Under Obama, McConnell famously described the GOP’s role as the party of no. In Trump’s presidency, the firebrands in the democratic party have decided to try on the mantle.
The difference between a rebel and revolutionary is leadership. A rebel just stands against. A revolutionary leads to somewhere new. Obstructionism in government is a rebellious act, it denies and rejects. As James Dean taught us rebels are cool but they don’t change the world usually. The rebel stances are defined in the negative. They can stop but not build.
As the democrats recover, the notion of unstoppable share of electorate returns. This is a false truth, millennials are more likely to identify as conservative than Boomers pre Reagan. 1980 taught us about permanent party allegiances. The coalition as it stands is made of individuals claiming to be a demographic. Each with their own vision and agenda. United against piecemeal policies of the opposition.
Where do the Democrats wish to bring us? Open borders or protectionist trade? Monopolies or competitive small businesses? Bringers of democracy or an island in the world?
I think Obama’s charm and intelligence gave the illusion of a grand theory but standing by the president isn’t a vision of the future. Standing against him isn’t one either as the current chaos in DC shows. If any third party bothered to build a nationwide local network and a strong state presence, we could have been looking at the dawn of a new age. Instead we’ll have to settle for this unending sunset until someone chooses to govern.
As Americans on the left and right draw battle lines, enemy forces have entered our society. I’m not speaking if the radical Islamist threat but the Russians and Chinese.
Much has been made of Russian influence in the current Administration. I think we will learn the truth of Wikileaks soon and their Kremlin masters. Snowden sold himself to Putin before his leaks. The Cold War continues.
China however has gotten mostly a pass from the media. We have allowed ourselves to become addicted to their large market. If the American Century was based on the spread of our values then China is our high water mark. Since the opening of China by Nixon, China has not improved their human rights and American business has become more indifferent to their employees like the contractors they hire for their sweat shops.
Today as Hollywood is selling out to the Reds, I cannot but help to worry about the freedom of our media. As studios have sought the seats of Chinese auditoriums, they have grown blind to the offenses to please the censors. Now they are being bought by Chinese investors, I don’t doubt the trend will continue. “The Great Wall” is the beginning not of white washing as leftists who haven’t viewed the film claim but of the presentation of unquestioning Chinese might and values. Hollywood will be making the world less safe for democracy. This is dangerous, we cannot cede the freedoms of America for profit. We cannot support government crackdown on dissent. We will have less “La La Land”s and “Moonlight”s.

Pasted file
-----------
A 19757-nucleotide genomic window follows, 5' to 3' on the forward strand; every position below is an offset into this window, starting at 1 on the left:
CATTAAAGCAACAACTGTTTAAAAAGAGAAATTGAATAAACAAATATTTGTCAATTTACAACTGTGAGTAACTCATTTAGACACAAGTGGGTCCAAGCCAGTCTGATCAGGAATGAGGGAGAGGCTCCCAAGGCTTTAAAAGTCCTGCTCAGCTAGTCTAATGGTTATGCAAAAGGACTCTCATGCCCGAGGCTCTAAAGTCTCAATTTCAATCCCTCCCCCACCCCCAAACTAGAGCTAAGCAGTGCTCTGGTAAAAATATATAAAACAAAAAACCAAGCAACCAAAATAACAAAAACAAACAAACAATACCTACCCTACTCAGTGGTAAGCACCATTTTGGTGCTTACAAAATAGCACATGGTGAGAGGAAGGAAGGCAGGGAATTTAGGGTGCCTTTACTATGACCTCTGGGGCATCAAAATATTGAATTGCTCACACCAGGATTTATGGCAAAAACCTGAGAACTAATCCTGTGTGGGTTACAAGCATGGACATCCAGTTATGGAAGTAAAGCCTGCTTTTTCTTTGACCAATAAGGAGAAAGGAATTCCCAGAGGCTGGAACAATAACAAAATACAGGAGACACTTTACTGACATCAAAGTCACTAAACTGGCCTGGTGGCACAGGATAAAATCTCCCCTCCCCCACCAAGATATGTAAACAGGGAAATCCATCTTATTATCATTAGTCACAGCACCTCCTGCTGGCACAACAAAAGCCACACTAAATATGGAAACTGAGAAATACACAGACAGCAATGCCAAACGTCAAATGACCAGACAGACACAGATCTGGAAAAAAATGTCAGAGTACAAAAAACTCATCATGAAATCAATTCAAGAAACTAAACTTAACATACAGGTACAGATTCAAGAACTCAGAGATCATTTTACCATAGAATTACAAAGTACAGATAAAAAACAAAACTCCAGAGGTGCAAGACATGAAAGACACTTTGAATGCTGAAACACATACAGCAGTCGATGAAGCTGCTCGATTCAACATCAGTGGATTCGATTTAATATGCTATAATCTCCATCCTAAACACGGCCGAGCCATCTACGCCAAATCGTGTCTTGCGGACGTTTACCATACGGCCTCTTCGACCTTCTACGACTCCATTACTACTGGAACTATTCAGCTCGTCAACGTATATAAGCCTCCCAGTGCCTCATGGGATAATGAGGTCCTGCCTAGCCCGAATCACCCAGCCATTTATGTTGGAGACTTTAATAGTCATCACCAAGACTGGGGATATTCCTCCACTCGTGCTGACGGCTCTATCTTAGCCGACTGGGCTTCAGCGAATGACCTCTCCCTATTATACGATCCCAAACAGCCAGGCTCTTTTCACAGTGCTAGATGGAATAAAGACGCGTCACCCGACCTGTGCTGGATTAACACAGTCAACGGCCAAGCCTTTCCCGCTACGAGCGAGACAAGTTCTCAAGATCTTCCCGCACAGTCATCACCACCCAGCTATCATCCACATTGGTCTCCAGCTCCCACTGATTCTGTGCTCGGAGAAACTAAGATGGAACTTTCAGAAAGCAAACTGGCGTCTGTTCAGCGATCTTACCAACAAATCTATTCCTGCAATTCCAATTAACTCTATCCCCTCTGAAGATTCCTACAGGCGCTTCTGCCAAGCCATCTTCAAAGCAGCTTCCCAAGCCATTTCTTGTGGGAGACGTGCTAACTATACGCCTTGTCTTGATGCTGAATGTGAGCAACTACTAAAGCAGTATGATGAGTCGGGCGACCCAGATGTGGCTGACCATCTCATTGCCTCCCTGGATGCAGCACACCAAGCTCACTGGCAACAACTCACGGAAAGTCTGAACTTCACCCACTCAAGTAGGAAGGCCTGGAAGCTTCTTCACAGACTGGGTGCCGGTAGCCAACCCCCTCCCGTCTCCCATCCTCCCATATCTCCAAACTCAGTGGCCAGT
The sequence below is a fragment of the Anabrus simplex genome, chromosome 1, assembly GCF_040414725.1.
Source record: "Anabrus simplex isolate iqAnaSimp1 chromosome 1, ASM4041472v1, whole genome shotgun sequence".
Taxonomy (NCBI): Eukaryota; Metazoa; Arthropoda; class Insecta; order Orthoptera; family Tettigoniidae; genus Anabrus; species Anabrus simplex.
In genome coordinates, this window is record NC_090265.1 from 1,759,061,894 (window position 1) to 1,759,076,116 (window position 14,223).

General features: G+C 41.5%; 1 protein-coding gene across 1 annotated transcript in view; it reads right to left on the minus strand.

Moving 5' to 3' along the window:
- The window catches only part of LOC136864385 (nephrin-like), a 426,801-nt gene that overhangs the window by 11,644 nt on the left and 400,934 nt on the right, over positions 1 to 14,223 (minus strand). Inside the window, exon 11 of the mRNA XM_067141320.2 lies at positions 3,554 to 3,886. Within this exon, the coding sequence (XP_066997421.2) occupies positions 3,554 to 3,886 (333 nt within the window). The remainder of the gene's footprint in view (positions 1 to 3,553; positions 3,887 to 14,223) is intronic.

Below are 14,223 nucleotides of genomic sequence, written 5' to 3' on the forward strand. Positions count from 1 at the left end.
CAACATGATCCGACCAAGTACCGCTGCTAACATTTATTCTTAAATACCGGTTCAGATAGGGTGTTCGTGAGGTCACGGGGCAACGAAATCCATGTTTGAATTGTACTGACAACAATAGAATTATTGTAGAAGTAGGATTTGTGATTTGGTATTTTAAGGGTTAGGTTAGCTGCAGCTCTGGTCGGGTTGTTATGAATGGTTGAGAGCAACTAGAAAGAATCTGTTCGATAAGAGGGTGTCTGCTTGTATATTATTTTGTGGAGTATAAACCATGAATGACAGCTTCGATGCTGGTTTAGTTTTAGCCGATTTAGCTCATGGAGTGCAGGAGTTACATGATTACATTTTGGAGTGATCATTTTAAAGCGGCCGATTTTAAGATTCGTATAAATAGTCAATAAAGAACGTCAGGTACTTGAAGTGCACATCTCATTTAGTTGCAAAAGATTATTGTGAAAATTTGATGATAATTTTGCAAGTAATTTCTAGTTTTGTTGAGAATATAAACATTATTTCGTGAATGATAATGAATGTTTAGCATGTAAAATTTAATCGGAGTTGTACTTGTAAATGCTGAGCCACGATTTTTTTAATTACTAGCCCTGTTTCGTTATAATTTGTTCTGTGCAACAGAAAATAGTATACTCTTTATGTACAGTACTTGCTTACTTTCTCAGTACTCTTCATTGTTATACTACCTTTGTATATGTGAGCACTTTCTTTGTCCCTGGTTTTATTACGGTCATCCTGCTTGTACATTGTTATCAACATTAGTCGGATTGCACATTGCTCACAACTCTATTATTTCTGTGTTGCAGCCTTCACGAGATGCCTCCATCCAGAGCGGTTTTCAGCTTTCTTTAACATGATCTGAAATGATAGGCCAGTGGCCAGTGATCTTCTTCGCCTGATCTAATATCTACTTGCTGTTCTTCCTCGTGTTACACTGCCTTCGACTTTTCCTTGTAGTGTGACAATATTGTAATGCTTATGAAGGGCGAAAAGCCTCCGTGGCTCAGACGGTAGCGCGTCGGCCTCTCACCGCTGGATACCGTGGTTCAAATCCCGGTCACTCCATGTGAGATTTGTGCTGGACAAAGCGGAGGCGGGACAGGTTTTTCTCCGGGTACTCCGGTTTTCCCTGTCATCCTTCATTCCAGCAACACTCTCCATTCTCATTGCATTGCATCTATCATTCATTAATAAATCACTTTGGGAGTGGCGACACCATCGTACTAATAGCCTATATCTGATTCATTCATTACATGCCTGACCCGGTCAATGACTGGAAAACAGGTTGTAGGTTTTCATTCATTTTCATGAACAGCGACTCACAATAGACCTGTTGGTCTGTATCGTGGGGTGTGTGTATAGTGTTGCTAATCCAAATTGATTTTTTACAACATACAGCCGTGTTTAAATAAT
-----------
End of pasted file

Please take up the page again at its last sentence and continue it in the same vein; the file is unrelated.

We must not cede our souls for dollars.
A recent op-ed in the NYTimes about a view of citizenship and nationality as a wardrobe. A process in which the only signifier of importance is the would be immigrants’ personal feelings. It of course was written by a member of global elite. The spouse British by birth and author American.
The op-ed claim that ten years of being anywhere regardless of status is enough to call a place home. I couldn’t disagree more. Much like the notion that ten thousand hours of effort will make you a genius, nationality and home are not door prizes or union negotiated raises, they are the fullest measure of existence. The blood and toil for a community. The Lost Generation lived in Paris but dreamt of the home they couldn’t return to. This is to say immigrants do become the nationality of their new country but through assimilation. Their rituals and customs must be traded and the ones that remain Americanized like the names on Ellis Island. Everyone will be “Irish” on Friday because the Irish are actually American. The left views this as immoral but I cannot disagree more. That is the beauty of the melting pot you become us and we become you. The new may take attempts yet we have always found a new harmony (with some discord) in each new voice.
Assimilation threatens the playground of cultural tourism that so delights the rich. A liberal purity test that chills freedom in the name of their pleasure. They proclaim the importance of international travel but deny most Americans the wages to experience it. They hold up a system that forces the most desperate to lose everything frequently including their lives for a different poverty while enshrining their privileges for their descendants. Assimilation and wage equality for all workers promotes an unified America. It brings together wider community and bonds beyond those that are skin deep. Despite what the Global Elite says, there should be great pride in being an unhyphenated American. Instead their academic agenda is a deunification process categorizing us as the tribes we left behind. Leaving young citizens without civic lessons beyond identity politics.
We must teach our children of the sacrifices made for them, the flag that flies for them, and how they can carry forward our traditions.